Weekend links 192

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“Chloromgonfus detectis, a dragonfly that can detect volatile pollutants.” A speculative insect by artist Vincent Fournier.

• “…a modern taxonomist straddling a Wellsian time machine with the purpose of exploring the Cenozoic era…” Butterflies tied together Vladimir Nabokov’s home, science, and writing, says Mary Ellen Hannibal.

• More ghosts: Kira Cochrane on the Victorian tradition of the Christmas ghost story, and Michael Newton on why Jack Clayton’s The Innocents (1961) remains one of the very best ghost films. No argument there.

• Should you require further persuasion, Daniel Barrow reviews I Am The Center: Private Issue New Age Music In America 1950-1990, an album still receiving heavy rotation in these quarters.

Swords, daggers—weapons with a blade—retained a mysterious, talismanic significance for Borges, imbued with predetermined codes of conduct and honor. The short dagger had particular power, because it required the fighters to draw death close, in a final embrace. As a young man, in the 1920s, Borges prowled the obscure barrios of Buenos Aires, seeking the company of cuchilleros, knife fighters, who represented to him a form of authentic criollo nativism that he wished to know and absorb.

The Daggers of Jorge Luis Borges by Michael Greenberg

The Junky’s Christmas (1993): a seasonal tale from William Burroughs turned into a short animated film by Nick Donkin and Melodie McDaniel.

• Mixes of the week: Secret Thirteen Mix 101 by Jan Jelinek, and The Conjuror’s Hexmas by Seraphic Manta.

• Meet the 92-year-old Egyptian [Halim El-Dabh] who invented electronic music.

The Mysterious Lawn Home of Frohnleiten, Austria.

The Peacock Room at Sammezzano Castle in Italy.

The Quay Brothers’ Universum.

Alan Bennett‘s diary for 2013.

Butterfly (1968) by Can | Butterfly (1974) by Herbie Hancock | Butterfly (1998) by Talvin Singh

Nigel Kneale’s Woman in Black

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The British television tradition of screening a ghost story at Christmas was filled in 1989 with Nigel Kneale’s adaptation of Susan Hill’s novel The Woman in Black. This isn’t one of the best contributions to the annual ghost drama but at 100 minutes it’s one of the longest, and it has its supporters, some of whom value it above the recent Hammer film production. Seeing as I’d re-watched Nigel Kneale’s major film and TV works earlier this year I thought I’d give The Woman in Black another look. It was better than I remembered although it still left me feeling unsatisfied.

I’ve not read Susan Hill’s book so can’t say how it compares to the television version in any detail. (Wikipedia has a spoiler-heavy list of the differences.) I did see Stephen Mallatratt’s play in 1988, however, the first adaptation of the book which has since become one of London’s most popular theatre productions. The play conjures an effective sense of dread but relies a little too much on loud noises to shock the audience at crucial moments. This is a cheap trick in bad horror films (Wes Craven does it a lot), and it’s just as cheap a trick on a stage. Nigel Kneale may have altered Hill’s story to a degree which apparently displeased her but he didn’t resort to any Craven tricks.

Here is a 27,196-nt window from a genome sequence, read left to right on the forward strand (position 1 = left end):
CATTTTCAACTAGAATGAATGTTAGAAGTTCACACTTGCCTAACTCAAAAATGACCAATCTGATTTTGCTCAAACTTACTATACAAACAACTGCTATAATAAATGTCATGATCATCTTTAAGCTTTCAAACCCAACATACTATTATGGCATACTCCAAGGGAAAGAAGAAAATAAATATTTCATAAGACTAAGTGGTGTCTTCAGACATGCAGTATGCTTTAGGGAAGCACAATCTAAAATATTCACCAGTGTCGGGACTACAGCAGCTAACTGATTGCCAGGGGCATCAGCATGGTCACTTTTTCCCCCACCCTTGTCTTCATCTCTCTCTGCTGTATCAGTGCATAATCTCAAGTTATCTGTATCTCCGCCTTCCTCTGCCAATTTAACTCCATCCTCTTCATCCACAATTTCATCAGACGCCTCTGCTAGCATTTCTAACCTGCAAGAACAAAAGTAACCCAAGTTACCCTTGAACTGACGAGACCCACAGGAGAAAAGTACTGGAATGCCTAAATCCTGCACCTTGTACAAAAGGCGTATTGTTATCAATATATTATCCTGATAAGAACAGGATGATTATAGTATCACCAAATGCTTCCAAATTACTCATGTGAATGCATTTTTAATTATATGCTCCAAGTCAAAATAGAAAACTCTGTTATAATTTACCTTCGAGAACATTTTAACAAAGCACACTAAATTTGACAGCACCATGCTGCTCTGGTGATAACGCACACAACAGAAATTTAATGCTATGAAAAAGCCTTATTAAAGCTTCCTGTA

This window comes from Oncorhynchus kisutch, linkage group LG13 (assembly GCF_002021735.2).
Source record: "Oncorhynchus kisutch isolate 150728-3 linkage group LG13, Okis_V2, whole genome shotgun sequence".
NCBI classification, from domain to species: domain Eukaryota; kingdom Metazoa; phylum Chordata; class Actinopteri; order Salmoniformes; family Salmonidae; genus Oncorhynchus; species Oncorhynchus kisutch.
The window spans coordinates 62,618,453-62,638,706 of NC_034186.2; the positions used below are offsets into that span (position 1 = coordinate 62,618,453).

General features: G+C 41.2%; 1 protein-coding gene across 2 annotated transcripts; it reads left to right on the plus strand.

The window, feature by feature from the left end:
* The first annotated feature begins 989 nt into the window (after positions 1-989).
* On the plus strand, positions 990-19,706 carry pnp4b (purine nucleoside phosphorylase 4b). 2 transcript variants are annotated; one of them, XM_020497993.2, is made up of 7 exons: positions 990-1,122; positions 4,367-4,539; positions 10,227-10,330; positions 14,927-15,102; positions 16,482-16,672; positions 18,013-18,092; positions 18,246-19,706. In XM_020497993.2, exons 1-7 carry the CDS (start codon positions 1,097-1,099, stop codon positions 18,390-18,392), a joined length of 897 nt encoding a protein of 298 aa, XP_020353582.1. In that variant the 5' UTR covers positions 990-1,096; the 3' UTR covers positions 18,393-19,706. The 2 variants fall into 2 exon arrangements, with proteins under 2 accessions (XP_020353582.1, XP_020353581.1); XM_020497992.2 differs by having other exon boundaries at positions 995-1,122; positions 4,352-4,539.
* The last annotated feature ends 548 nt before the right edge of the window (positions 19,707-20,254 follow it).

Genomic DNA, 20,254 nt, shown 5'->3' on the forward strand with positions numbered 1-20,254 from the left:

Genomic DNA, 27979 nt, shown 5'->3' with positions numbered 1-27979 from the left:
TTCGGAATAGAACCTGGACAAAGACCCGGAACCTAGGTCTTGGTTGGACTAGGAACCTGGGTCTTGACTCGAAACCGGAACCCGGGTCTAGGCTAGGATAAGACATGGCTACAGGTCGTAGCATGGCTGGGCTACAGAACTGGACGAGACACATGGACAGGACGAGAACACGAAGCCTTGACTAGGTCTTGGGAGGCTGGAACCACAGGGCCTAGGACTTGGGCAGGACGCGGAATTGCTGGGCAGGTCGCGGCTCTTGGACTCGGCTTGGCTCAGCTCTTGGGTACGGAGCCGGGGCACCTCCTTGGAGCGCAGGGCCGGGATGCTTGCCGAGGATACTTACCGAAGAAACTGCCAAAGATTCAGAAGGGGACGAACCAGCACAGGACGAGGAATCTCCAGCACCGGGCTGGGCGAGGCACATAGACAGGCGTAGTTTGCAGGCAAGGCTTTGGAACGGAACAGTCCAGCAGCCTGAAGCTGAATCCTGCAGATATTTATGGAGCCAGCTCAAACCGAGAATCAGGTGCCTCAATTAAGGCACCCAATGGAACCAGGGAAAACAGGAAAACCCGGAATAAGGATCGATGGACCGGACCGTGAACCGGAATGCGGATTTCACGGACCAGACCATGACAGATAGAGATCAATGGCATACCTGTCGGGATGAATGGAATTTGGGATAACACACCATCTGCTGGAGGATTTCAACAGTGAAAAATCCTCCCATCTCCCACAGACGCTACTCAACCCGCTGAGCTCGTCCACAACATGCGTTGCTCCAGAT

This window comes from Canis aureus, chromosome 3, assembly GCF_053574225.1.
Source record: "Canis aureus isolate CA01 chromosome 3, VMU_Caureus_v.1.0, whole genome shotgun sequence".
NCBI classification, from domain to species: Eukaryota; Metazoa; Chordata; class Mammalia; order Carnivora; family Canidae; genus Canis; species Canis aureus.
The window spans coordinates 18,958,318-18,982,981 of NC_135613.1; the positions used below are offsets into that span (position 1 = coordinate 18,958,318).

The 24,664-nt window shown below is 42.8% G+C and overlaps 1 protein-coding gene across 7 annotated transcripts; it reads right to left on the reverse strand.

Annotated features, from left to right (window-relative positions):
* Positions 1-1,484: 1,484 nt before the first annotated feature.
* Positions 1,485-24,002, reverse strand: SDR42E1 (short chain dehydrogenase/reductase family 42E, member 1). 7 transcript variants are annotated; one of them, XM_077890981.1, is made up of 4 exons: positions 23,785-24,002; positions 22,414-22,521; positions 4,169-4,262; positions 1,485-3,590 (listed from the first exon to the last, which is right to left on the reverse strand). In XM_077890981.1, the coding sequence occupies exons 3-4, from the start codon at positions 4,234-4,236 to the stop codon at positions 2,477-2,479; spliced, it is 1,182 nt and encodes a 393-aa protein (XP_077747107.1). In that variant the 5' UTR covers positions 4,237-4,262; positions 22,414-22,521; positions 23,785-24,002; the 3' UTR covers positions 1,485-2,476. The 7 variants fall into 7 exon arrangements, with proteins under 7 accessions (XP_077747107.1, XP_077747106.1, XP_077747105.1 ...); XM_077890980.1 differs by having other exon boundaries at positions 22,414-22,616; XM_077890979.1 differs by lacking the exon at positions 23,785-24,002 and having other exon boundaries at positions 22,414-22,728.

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The BBC’s Christmas ghost stories have tended to be MR James stories, and The Woman in Black is very much a James pastiche which no doubt helped make it attractive to ITV. All the James hallmarks are there: a man of letters (solicitor rather than a scholar) visiting an isolated part of the English countryside; a lonely house; fearful locals; mysterious deaths; documentary evidence that requires examination; a haunting.

Adrian Rawlins is the young solicitor, Arthur Kidd, given the task of putting the estate of a dead woman in order. Rawlins would have been fine in a smaller role but he wasn’t a good choice for a central character, not when Kidd is on screen every minute of the running time. Far better is the always excellent Bernard Hepton as a genial landowner, a very different role to his sinister Fisher in Robin Redbreast. There’s a lot of solid period detail—Kneale’s dialogue fixes the date at around 1925—and the writing and direction manages to avoid insulting the intelligence. In place of the usual voiceover reading of letters we have Kidd listening to a succession of recording cylinders, an unlikely thing for an elderly woman to be using but it does give the film a connection back to Van Helsing’s device in Dracula. There’s even a surreptitious reference to Kneale’s “stone tape” theory when Kidd says that the ghostly sounds he keeps hearing are like a recording of a terrible event. Director Herbert Wise does some clever hide-and-seek business with the spectral woman, only fumbling things near the end when he makes the mistake of trying to imitate Jack Clayton’s The Innocents. So why does this version still remain unsatisfying?

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